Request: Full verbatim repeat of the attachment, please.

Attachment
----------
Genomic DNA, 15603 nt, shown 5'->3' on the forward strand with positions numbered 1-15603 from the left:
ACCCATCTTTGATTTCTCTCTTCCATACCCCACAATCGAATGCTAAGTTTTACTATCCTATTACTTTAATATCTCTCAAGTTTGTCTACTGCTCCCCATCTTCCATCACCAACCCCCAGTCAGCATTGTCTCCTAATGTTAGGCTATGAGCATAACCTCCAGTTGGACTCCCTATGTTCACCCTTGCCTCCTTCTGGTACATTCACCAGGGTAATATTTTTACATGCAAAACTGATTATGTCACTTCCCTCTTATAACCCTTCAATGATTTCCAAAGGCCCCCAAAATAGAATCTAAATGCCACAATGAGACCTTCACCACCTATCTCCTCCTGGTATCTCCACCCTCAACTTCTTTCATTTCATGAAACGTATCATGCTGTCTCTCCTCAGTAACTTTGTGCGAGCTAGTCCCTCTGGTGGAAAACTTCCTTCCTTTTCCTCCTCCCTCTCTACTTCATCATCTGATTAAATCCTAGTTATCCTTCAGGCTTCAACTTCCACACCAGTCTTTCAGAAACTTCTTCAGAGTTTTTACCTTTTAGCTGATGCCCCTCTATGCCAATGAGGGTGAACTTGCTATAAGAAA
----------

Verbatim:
Genomic DNA, 15603 nt, shown 5'->3' on the forward strand with positions numbered 1-15603 from the left:
ACCCATCTTTGATTTCTCTCTTCCATACCCCACAATCGAATGCTAAGTTTTACTATCCTATTACTTTAATATCTCTCAAGTTTGTCTACTGCTCCCCATCTTCCATCACCAACCCCCAGTCAGCATTGTCTCCTAATGTTAGGCTATGAGCATAACCTCCAGTTGGACTCCCTATGTTCACCCTTGCCTCCTTCTGGTACATTCACCAGGGTAATATTTTTACATGCAAAACTGATTATGTCACTTCCCTCTTATAACCCTTCAATGATTTCCAAAGGCCCCCAAAATAGAATCTAAATGCCACAATGAGACCTTCACCACCTATCTCCTCCTGGTATCTCCACCCTCAACTTCTTTCATTTCATGAAACGTATCATGCTGTCTCTCCTCAGTAACTTTGTGCGAGCTAGTCCCTCTGGTGGAAAACTTCCTTCCTTTTCCTCCTCCCTCTCTACTTCATCATCTGATTAAATCCTAGTTATCCTTCAGGCTTCAACTTCCACACCAGTCTTTCAGAAACTTCTTCAGAGTTTTTACCTTTTAGCTGATGCCCCTCTATGCCAATGAGGGTGAACTTGCTATAAGAAA